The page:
By: Kelly Wiley
Investigators have been looking into the death of Clemson student and Sigma Phi Epsilon fraternity pledge Tucker Hipps for six months.
Hipps' body was found in Lake Hartwell near the highway 93 bridge when he didnt return after a predawn fraternity run in September 2014. Other than stating Hipps died from a head injury when he fell onto the rocks there has been little new information released in the case.
Now Hipps' family is filing a lawsuit asking for $25 million against the Sigma Phi Epsilon, Clemson University, and three fraternity members for the wrongful death of their son.
There is still a lot of mystery surrounding Hipps' death, and very few people have come forward with information concerning what happened leading up to his death, but the suit is unearthing new details about his death.
The lawsuit claims the fraternity has a long-standing tradition "requiring, pressuring, encouraging and forcing pledges" to jump off bridges into Lake Hartwell and swim to shore.
The suit also claims that contacts and text messages between Hipps' and his brothers were deleted.
Hipps' death and the recent death of University of South Carolina and Pi Kappa Alpha member Charles Terreni Jr., have raised concerns about the future of Greek life, and what may have once been considered tradition many believe has gone to far.
USC student, Brooks Dubose, knew Hipps' from when they attended Palmetto Boys State together in 2011. He hopes more people come forward and give Hipps' family peace of mind.
“ I hate that someone has to be punished and that it has to come to this because no one wanted this to happen. But the Hipps' family needs to know what happened. It's not about them trying to get some money. They want to know what happened so they can let it rest and move on with their lives,” Dubose said.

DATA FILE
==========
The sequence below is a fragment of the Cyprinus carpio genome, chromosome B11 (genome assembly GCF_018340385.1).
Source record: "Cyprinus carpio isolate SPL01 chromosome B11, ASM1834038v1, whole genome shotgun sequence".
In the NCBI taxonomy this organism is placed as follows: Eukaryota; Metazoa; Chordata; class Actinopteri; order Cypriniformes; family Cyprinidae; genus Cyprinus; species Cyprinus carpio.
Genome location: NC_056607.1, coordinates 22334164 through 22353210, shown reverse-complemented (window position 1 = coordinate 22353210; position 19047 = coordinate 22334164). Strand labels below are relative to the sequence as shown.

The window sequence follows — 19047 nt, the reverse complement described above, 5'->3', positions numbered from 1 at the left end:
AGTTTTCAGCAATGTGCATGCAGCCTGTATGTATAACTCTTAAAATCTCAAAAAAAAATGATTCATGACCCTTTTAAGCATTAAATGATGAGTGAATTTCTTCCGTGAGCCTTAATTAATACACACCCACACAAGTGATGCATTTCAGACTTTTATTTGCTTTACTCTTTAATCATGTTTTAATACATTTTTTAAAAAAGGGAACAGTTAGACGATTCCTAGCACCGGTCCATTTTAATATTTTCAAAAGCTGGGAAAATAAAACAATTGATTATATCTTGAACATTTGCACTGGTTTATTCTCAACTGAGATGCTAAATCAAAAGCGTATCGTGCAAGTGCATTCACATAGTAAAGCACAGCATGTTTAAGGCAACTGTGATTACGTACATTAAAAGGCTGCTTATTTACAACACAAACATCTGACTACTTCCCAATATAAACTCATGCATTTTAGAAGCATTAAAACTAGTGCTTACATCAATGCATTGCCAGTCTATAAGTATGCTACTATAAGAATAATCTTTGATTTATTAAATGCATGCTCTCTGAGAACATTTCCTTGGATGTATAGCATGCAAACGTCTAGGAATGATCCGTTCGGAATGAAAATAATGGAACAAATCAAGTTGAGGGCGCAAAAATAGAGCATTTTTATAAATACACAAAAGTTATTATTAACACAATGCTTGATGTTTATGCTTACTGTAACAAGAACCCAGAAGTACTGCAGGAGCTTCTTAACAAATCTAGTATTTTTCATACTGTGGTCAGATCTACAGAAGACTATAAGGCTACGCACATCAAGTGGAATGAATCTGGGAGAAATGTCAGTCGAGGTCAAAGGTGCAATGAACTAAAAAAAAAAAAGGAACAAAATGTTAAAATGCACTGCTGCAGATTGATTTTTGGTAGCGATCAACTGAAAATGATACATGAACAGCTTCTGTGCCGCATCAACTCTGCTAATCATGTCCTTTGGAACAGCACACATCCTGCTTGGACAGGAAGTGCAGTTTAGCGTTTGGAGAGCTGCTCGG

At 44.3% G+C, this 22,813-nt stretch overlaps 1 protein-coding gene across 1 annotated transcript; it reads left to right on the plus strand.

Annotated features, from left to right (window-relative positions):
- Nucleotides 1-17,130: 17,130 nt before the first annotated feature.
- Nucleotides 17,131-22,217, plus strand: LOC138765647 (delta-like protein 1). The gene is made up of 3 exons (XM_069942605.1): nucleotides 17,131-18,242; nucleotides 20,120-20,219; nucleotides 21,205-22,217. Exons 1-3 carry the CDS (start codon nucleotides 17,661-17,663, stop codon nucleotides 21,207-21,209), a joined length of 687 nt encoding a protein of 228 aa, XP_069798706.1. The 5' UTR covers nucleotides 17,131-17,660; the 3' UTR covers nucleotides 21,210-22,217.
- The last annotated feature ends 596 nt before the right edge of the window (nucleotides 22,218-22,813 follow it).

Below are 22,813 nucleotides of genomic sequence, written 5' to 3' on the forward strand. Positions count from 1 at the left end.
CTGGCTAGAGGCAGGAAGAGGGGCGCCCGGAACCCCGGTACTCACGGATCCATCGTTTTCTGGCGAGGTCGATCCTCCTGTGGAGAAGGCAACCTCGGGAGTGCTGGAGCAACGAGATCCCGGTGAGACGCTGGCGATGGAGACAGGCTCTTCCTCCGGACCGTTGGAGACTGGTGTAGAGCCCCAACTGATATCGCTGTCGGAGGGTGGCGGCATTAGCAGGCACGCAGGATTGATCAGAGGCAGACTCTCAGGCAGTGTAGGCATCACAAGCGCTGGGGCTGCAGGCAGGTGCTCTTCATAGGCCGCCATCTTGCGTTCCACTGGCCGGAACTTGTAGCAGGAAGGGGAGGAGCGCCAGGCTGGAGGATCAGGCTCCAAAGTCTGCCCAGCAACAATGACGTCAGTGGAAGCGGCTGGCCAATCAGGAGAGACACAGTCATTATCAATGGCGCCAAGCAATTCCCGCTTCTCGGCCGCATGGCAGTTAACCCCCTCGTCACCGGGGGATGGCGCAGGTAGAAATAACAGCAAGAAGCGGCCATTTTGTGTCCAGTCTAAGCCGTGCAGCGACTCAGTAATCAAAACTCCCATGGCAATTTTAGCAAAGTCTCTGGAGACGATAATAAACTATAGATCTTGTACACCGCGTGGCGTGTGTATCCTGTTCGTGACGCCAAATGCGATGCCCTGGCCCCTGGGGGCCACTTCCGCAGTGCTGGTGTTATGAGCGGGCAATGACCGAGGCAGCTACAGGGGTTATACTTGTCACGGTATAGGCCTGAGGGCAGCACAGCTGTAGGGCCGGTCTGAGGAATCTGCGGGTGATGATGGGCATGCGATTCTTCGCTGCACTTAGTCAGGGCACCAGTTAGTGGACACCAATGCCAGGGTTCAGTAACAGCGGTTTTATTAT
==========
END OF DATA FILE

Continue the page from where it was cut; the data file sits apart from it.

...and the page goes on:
Other students at the University of South Carolina campus are also bothered at his fraternity brother's attempts to cover up the cause of his death.
“Someone out there knows what happened and someone needs to step up and explain it. I know I couldn't live the rest of my life knowing I did something to cause someone else's life,” said DuBose.
Zach Mills is a member of USC's Sigma Epsilon Fraternity. He believes that if accidents like these continue happening that these long standing bonds and traditions will likely come to an end.
“ I honestly don't really see Greek life being that sustainable,” said Mills.
Attorney Trevor White released a statement on the behalf of the Hipps' family saying Hipps' death was a “a senseless and avoidable tragedy.”
“Universities and fraternities must make a change from within to protect their own. Tuckers parents filed the lawsuits in hopes that change will happen and that no other parent will feel the pain that they have been forced to endure. Tucker lost his life, but we must not let it be in vain,” White said.
The Oconee County sheriff's office says it's still investigating Hipps' death, and has received no new leads in the case. They said they have no new information to release at this time and encourage anyone who knows anything related to Hipps' death to come forward.